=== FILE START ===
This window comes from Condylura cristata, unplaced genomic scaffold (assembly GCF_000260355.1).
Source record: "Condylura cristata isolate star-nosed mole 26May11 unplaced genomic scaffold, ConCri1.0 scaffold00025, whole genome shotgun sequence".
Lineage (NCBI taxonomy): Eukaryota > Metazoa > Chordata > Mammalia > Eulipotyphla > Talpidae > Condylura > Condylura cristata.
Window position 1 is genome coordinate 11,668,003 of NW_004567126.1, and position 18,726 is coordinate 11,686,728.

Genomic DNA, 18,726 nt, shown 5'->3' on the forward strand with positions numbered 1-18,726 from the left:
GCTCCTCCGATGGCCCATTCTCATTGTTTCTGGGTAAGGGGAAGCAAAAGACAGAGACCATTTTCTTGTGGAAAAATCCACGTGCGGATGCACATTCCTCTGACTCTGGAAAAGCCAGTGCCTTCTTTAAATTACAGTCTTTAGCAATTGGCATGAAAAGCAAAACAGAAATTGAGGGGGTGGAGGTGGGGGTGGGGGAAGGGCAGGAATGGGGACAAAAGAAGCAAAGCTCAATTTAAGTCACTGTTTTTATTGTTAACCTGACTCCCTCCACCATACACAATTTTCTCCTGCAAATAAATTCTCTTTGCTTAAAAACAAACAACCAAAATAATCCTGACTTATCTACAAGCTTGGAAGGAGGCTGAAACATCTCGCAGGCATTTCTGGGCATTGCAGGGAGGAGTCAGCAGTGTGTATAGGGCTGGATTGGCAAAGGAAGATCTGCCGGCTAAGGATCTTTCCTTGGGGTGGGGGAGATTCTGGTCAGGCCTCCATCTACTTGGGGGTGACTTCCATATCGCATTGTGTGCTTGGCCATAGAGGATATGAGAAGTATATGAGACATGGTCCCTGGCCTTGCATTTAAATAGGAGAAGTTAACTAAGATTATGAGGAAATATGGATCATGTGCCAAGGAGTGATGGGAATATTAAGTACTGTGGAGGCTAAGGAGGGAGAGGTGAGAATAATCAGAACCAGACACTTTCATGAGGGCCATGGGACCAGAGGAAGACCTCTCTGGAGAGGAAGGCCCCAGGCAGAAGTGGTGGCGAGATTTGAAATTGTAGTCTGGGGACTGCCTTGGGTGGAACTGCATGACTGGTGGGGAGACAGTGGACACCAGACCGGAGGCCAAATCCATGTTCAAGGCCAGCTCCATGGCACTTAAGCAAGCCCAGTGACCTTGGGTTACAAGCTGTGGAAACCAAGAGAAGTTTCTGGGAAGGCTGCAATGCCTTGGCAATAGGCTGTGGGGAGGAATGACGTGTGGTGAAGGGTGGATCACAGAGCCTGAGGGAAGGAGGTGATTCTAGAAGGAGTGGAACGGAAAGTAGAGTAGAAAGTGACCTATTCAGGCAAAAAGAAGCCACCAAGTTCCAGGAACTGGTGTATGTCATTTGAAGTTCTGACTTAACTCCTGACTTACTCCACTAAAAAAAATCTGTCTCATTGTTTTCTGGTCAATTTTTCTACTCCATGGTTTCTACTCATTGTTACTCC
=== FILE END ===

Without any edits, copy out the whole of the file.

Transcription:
This window comes from Condylura cristata, unplaced genomic scaffold (assembly GCF_000260355.1).
Source record: "Condylura cristata isolate star-nosed mole 26May11 unplaced genomic scaffold, ConCri1.0 scaffold00025, whole genome shotgun sequence".
Lineage (NCBI taxonomy): Eukaryota > Metazoa > Chordata > Mammalia > Eulipotyphla > Talpidae > Condylura > Condylura cristata.
Window position 1 is genome coordinate 11,668,003 of NW_004567126.1, and position 18,726 is coordinate 11,686,728.

Genomic DNA, 18,726 nt, shown 5'->3' on the forward strand with positions numbered 1-18,726 from the left:
GCTCCTCCGATGGCCCATTCTCATTGTTTCTGGGTAAGGGGAAGCAAAAGACAGAGACCATTTTCTTGTGGAAAAATCCACGTGCGGATGCACATTCCTCTGACTCTGGAAAAGCCAGTGCCTTCTTTAAATTACAGTCTTTAGCAATTGGCATGAAAAGCAAAACAGAAATTGAGGGGGTGGAGGTGGGGGTGGGGGAAGGGCAGGAATGGGGACAAAAGAAGCAAAGCTCAATTTAAGTCACTGTTTTTATTGTTAACCTGACTCCCTCCACCATACACAATTTTCTCCTGCAAATAAATTCTCTTTGCTTAAAAACAAACAACCAAAATAATCCTGACTTATCTACAAGCTTGGAAGGAGGCTGAAACATCTCGCAGGCATTTCTGGGCATTGCAGGGAGGAGTCAGCAGTGTGTATAGGGCTGGATTGGCAAAGGAAGATCTGCCGGCTAAGGATCTTTCCTTGGGGTGGGGGAGATTCTGGTCAGGCCTCCATCTACTTGGGGGTGACTTCCATATCGCATTGTGTGCTTGGCCATAGAGGATATGAGAAGTATATGAGACATGGTCCCTGGCCTTGCATTTAAATAGGAGAAGTTAACTAAGATTATGAGGAAATATGGATCATGTGCCAAGGAGTGATGGGAATATTAAGTACTGTGGAGGCTAAGGAGGGAGAGGTGAGAATAATCAGAACCAGACACTTTCATGAGGGCCATGGGACCAGAGGAAGACCTCTCTGGAGAGGAAGGCCCCAGGCAGAAGTGGTGGCGAGATTTGAAATTGTAGTCTGGGGACTGCCTTGGGTGGAACTGCATGACTGGTGGGGAGACAGTGGACACCAGACCGGAGGCCAAATCCATGTTCAAGGCCAGCTCCATGGCACTTAAGCAAGCCCAGTGACCTTGGGTTACAAGCTGTGGAAACCAAGAGAAGTTTCTGGGAAGGCTGCAATGCCTTGGCAATAGGCTGTGGGGAGGAATGACGTGTGGTGAAGGGTGGATCACAGAGCCTGAGGGAAGGAGGTGATTCTAGAAGGAGTGGAACGGAAAGTAGAGTAGAAAGTGACCTATTCAGGCAAAAAGAAGCCACCAAGTTCCAGGAACTGGTGTATGTCATTTGAAGTTCTGACTTAACTCCTGACTTACTCCACTAAAAAAAATCTGTCTCATTGTTTTCTGGTCAATTTTTCTACTCCATGGTTTCTACTCATTGTTACTCC